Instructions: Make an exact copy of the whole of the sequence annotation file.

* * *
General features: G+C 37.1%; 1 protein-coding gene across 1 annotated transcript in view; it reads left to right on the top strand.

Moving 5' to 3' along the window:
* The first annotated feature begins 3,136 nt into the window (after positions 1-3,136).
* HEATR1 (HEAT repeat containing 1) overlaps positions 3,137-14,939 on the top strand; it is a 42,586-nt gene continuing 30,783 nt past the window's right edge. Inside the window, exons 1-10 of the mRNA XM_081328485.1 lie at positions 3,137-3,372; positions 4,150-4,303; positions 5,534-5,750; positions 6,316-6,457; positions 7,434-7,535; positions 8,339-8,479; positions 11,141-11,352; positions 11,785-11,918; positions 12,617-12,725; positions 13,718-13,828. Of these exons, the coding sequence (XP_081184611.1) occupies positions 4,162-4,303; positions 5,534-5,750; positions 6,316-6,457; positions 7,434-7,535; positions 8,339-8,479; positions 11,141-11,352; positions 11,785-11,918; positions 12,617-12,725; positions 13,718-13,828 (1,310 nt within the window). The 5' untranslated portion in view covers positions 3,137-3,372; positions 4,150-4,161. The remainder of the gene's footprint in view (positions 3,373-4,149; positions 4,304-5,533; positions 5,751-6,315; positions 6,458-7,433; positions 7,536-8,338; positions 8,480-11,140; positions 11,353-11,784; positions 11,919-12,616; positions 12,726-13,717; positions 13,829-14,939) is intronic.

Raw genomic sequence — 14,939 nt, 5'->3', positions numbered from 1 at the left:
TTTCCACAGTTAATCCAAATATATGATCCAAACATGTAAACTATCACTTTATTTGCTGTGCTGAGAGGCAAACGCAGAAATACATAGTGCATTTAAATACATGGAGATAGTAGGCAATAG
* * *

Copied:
General features: G+C 37.1%; 1 protein-coding gene across 1 annotated transcript in view; it reads left to right on the top strand.

Moving 5' to 3' along the window:
* The first annotated feature begins 3,136 nt into the window (after positions 1-3,136).
* HEATR1 (HEAT repeat containing 1) overlaps positions 3,137-14,939 on the top strand; it is a 42,586-nt gene continuing 30,783 nt past the window's right edge. Inside the window, exons 1-10 of the mRNA XM_081328485.1 lie at positions 3,137-3,372; positions 4,150-4,303; positions 5,534-5,750; positions 6,316-6,457; positions 7,434-7,535; positions 8,339-8,479; positions 11,141-11,352; positions 11,785-11,918; positions 12,617-12,725; positions 13,718-13,828. Of these exons, the coding sequence (XP_081184611.1) occupies positions 4,162-4,303; positions 5,534-5,750; positions 6,316-6,457; positions 7,434-7,535; positions 8,339-8,479; positions 11,141-11,352; positions 11,785-11,918; positions 12,617-12,725; positions 13,718-13,828 (1,310 nt within the window). The 5' untranslated portion in view covers positions 3,137-3,372; positions 4,150-4,161. The remainder of the gene's footprint in view (positions 3,373-4,149; positions 4,304-5,533; positions 5,751-6,315; positions 6,458-7,433; positions 7,536-8,338; positions 8,480-11,140; positions 11,353-11,784; positions 11,919-12,616; positions 12,726-13,717; positions 13,829-14,939) is intronic.

Raw genomic sequence — 14,939 nt, 5'->3', positions numbered from 1 at the left:
TTTCCACAGTTAATCCAAATATATGATCCAAACATGTAAACTATCACTTTATTTGCTGTGCTGAGAGGCAAACGCAGAAATACATAGTGCATTTAAATACATGGAGATAGTAGGCAATAG